Avoiding the "crunch mode" in the last few weeks of a project


June 29, 2011

We recently launched a product into production. It was a 4 month long project - with 5 full time members on the team. Right from the outset, one of things that we wanted to do, was to set and maintain a rhythm across the entire duration of the project. We set this rhythm to 1 week iterations - with a demo at the end of each iteration. Things went pretty well for most of the project. We had expected to have to hustle a little bit in the last couple of weeks - but in the end we actually ended up working much longer hours than the usual.

After the launch, we realized that the number of issues reported over the last few weeks of the project were much higher than what we were used to for most of the project. So not only did we have a tired team at launch time, we also had lower quality. In the retrospective that soon followed the launch, we discussed this in great detail and came up with one important conclusion:

We were missing the forest for trees - by focusing  too much on the individual practices, but not appreciating the  overall XP Process. Had we been perhaps more aware of the value we were getting by following the practices, we’d probably tried to find or create new practices that would have suited the changing context better.

Thankfully though, I got this thought that writing to James Shore directly might help as well. James is, among many other things, the author of our favorite book - The Art of Agile Development. What follows is the question/answer emails I exchanged with him:

My Question to James:

We are a team that has transitioned to XP for a while now. We have been following almost everything mentioned in your book “The Art of Agile Development”. We found that the project was more stable than any other project that we’d done in the past.  But we found recently that we were not able to sustain the pace with which we had started the project. There was this “Crunch Mode” in the last few weeks of the project with everyone in the team putting in long hours of work.  We really want to avoid to such situations in our future projects. Can you suggest as to how we could achieve that?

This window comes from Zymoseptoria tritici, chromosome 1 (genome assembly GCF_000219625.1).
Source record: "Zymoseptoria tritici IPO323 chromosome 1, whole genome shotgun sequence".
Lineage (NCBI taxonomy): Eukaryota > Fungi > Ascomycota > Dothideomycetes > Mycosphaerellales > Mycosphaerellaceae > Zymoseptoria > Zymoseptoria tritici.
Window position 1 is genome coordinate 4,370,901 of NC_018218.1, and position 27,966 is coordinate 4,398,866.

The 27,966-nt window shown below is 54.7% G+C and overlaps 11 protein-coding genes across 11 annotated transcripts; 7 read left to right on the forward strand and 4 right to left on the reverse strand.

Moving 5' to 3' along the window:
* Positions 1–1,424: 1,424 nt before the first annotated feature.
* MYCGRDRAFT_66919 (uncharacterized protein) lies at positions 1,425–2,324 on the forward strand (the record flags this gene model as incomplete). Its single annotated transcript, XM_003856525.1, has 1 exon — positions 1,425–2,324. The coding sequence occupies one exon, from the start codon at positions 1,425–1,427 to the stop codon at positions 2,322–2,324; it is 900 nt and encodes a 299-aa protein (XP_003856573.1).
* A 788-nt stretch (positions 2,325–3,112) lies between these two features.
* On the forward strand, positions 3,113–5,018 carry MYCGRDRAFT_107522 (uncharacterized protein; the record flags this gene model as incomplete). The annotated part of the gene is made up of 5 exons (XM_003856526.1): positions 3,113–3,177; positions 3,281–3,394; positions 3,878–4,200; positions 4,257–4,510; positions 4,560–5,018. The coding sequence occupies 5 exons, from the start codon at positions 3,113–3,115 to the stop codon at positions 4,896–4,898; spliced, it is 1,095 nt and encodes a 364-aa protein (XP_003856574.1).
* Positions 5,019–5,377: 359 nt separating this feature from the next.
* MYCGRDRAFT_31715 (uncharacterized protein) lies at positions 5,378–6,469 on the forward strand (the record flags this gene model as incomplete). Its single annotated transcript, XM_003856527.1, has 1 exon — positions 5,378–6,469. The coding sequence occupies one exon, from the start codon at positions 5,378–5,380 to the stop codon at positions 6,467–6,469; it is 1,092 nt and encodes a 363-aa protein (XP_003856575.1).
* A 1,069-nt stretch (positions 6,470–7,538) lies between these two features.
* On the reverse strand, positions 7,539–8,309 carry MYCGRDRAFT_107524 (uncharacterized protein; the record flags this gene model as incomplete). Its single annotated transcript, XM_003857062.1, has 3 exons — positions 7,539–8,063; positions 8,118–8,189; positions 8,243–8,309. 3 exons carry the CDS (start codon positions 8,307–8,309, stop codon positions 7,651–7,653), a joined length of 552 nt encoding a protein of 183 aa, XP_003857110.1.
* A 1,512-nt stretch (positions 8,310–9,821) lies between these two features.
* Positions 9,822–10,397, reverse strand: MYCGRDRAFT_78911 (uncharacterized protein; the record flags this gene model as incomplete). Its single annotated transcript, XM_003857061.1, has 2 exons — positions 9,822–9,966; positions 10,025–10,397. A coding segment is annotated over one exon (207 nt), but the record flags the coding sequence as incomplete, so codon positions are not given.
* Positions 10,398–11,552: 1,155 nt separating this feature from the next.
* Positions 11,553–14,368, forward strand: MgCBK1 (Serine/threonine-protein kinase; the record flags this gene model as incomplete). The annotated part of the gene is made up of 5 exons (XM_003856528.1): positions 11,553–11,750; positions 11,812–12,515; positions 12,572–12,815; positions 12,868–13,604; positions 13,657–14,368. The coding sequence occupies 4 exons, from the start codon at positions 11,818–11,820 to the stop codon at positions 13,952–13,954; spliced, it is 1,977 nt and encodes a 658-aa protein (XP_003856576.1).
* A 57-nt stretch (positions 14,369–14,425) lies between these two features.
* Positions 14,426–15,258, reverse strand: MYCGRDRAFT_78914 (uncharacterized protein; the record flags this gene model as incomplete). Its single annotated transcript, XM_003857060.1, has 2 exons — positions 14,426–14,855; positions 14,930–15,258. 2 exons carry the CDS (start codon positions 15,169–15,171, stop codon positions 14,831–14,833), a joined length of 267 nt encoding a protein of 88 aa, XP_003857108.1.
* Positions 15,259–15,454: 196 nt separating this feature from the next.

And the response I got from him:

Glad to hear it worked for you! It’s hard to know what happened since I wasn’t there, but there are several possibilities: - You might have overcommitted. In that case, take a second look at the ” Release Planning” and ” Risk Management” practices. You might have been better off reducing scope or delaying the release date. - You might have had incurred too much technical debt. In that case, remember the maxim that you should always leave the code better than you found it, and take a second look at the SlackTDDRefactoringSimple Design, and  Incremental Design practices.  - You might have had too many bugs. In that case, take a second look at the ” No Bugs” practice and remember that you need to keep things clean and bug-free all the time rather than saving up bug-fixing for the end. Also consider doing the “Exploratory Testing [1]” practice from the beginning of the project, and not saving testing for the end.  - You might have had a difficult relationship with your key stakeholders. This problem, in particular, can result in excessive schedule pressure, which will lead to all of the other problems I’ve mentioned. In that case, see the ” Trust” practice and enlist the help of some politically-savvy people in your organization. You might also be interested in the Rabu project I’ve started ( http://www.teamrabu.com).Finally, consider that a week or two of crunch mode at the end of a longer project isn’t always a bad thing, so long as that’s all it is.Best wishes, Jim

I guess our problem was that we had overcommitted. We also did not consider practices like the Risk Management and Slack. Now speaking of action items, we’ve come up with the following:

Notes: [1]This practice is yet to be put online.

[2]This refers to the role of the Navigator in the context of Pair Programming